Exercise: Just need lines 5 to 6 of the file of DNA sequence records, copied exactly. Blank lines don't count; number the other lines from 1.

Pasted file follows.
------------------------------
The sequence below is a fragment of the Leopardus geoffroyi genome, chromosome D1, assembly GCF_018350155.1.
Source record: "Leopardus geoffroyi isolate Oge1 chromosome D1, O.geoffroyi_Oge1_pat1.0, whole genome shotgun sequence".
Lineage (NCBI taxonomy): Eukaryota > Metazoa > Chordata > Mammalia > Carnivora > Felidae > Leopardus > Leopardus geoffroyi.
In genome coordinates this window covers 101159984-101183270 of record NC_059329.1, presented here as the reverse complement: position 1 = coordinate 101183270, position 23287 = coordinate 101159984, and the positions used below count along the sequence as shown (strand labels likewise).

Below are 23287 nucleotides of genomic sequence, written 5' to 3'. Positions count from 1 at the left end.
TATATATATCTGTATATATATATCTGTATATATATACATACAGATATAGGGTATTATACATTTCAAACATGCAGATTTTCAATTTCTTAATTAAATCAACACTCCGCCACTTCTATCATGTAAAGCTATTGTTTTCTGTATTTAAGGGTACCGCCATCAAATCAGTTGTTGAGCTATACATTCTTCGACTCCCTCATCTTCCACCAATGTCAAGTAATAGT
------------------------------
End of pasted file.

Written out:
Below are 23287 nucleotides of genomic sequence, written 5' to 3'. Positions count from 1 at the left end.
TATATATATCTGTATATATATATCTGTATATATATACATACAGATATAGGGTATTATACATTTCAAACATGCAGATTTTCAATTTCTTAATTAAATCAACACTCCGCCACTTCTATCATGTAAAGCTATTGTTTTCTGTATTTAAGGGTACCGCCATCAAATCAGTTGTTGAGCTATACATTCTTCGACTCCCTCATCTTCCACCAATGTCAAGTAATAGT